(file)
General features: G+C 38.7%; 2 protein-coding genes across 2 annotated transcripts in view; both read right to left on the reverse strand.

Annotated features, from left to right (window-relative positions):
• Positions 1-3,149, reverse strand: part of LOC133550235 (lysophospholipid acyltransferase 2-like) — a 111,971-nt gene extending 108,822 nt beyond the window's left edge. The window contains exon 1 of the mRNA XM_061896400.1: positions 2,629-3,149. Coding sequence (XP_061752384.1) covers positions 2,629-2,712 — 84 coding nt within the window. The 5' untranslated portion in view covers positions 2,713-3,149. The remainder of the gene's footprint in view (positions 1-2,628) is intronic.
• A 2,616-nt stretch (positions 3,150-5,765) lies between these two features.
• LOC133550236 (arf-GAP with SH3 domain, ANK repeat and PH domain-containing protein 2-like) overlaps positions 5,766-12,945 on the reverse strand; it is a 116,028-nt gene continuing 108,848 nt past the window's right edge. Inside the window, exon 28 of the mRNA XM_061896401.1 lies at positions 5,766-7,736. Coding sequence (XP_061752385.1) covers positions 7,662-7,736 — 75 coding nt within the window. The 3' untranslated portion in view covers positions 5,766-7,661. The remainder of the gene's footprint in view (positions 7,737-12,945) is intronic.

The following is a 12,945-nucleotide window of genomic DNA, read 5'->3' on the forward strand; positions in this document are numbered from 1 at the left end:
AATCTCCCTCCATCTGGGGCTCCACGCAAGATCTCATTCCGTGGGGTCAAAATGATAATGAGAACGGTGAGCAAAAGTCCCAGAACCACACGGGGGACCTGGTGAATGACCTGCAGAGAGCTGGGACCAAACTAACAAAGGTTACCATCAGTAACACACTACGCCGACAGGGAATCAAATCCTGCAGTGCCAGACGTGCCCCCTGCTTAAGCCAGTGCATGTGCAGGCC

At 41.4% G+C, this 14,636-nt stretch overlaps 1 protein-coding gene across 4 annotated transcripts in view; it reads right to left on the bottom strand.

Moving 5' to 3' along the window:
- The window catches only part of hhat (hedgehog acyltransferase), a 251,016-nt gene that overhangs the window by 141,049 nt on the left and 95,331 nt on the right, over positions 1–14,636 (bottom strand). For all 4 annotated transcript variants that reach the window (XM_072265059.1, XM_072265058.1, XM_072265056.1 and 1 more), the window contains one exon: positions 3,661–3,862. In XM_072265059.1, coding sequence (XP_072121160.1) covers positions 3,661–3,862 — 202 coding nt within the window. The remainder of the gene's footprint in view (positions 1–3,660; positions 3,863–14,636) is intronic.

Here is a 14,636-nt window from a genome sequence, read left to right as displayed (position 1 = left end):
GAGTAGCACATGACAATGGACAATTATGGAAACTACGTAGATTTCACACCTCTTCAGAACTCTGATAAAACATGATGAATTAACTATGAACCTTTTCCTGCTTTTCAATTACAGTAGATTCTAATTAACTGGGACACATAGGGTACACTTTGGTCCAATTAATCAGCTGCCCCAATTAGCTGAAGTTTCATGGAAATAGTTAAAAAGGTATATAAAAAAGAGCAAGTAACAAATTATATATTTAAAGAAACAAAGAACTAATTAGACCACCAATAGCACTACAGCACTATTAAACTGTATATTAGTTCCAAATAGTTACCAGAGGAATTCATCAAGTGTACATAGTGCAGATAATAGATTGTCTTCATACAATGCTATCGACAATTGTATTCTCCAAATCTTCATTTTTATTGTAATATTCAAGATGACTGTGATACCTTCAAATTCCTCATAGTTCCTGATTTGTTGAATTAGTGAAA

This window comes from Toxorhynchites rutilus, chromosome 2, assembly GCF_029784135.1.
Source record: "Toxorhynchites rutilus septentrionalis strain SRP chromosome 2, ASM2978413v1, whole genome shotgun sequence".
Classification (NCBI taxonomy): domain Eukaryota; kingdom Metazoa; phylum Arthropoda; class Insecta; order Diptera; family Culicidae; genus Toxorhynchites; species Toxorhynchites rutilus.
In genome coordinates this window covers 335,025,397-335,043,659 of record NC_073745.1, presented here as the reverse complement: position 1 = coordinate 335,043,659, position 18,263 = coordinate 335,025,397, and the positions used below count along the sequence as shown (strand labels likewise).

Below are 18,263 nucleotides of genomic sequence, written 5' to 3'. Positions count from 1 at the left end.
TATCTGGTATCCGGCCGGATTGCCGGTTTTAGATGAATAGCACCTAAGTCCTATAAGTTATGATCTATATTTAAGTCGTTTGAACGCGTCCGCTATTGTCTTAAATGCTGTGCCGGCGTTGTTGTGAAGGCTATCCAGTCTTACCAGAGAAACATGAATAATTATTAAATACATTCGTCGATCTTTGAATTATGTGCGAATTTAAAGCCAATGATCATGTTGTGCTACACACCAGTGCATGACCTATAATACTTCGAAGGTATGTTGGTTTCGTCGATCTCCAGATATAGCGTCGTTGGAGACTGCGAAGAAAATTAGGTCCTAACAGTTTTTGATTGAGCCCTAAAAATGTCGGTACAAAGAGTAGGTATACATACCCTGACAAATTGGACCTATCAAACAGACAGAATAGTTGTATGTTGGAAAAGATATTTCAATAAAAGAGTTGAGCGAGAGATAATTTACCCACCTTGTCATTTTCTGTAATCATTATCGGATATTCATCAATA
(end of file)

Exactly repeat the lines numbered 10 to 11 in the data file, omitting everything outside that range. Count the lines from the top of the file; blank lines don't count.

- The window catches only part of hhat (hedgehog acyltransferase), a 251,016-nt gene that overhangs the window by 141,049 nt on the left and 95,331 nt on the right, over positions 1–14,636 (bottom strand). For all 4 annotated transcript variants that reach the window (XM_072265059.1, XM_072265058.1, XM_072265056.1 and 1 more), the window contains one exon: positions 3,661–3,862. In XM_072265059.1, coding sequence (XP_072121160.1) covers positions 3,661–3,862 — 202 coding nt within the window. The remainder of the gene's footprint in view (positions 1–3,660; positions 3,863–14,636) is intronic.

Here is a 14,636-nt window from a genome sequence, read left to right as displayed (position 1 = left end):